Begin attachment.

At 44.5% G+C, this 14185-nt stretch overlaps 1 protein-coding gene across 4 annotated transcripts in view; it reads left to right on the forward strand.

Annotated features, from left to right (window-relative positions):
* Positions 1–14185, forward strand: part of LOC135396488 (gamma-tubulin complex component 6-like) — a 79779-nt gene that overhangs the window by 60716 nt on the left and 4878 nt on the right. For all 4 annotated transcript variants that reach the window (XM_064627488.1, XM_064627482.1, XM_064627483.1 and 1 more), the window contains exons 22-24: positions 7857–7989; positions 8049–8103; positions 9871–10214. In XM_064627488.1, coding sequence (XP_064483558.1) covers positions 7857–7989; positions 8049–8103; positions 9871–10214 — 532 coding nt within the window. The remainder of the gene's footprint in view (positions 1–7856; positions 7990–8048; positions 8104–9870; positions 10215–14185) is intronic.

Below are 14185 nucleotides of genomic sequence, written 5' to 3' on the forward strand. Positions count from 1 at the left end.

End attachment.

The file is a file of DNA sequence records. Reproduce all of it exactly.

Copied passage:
At 44.5% G+C, this 14185-nt stretch overlaps 1 protein-coding gene across 4 annotated transcripts in view; it reads left to right on the forward strand.

Annotated features, from left to right (window-relative positions):
* Positions 1–14185, forward strand: part of LOC135396488 (gamma-tubulin complex component 6-like) — a 79779-nt gene that overhangs the window by 60716 nt on the left and 4878 nt on the right. For all 4 annotated transcript variants that reach the window (XM_064627488.1, XM_064627482.1, XM_064627483.1 and 1 more), the window contains exons 22-24: positions 7857–7989; positions 8049–8103; positions 9871–10214. In XM_064627488.1, coding sequence (XP_064483558.1) covers positions 7857–7989; positions 8049–8103; positions 9871–10214 — 532 coding nt within the window. The remainder of the gene's footprint in view (positions 1–7856; positions 7990–8048; positions 8104–9870; positions 10215–14185) is intronic.

Below are 14185 nucleotides of genomic sequence, written 5' to 3' on the forward strand. Positions count from 1 at the left end.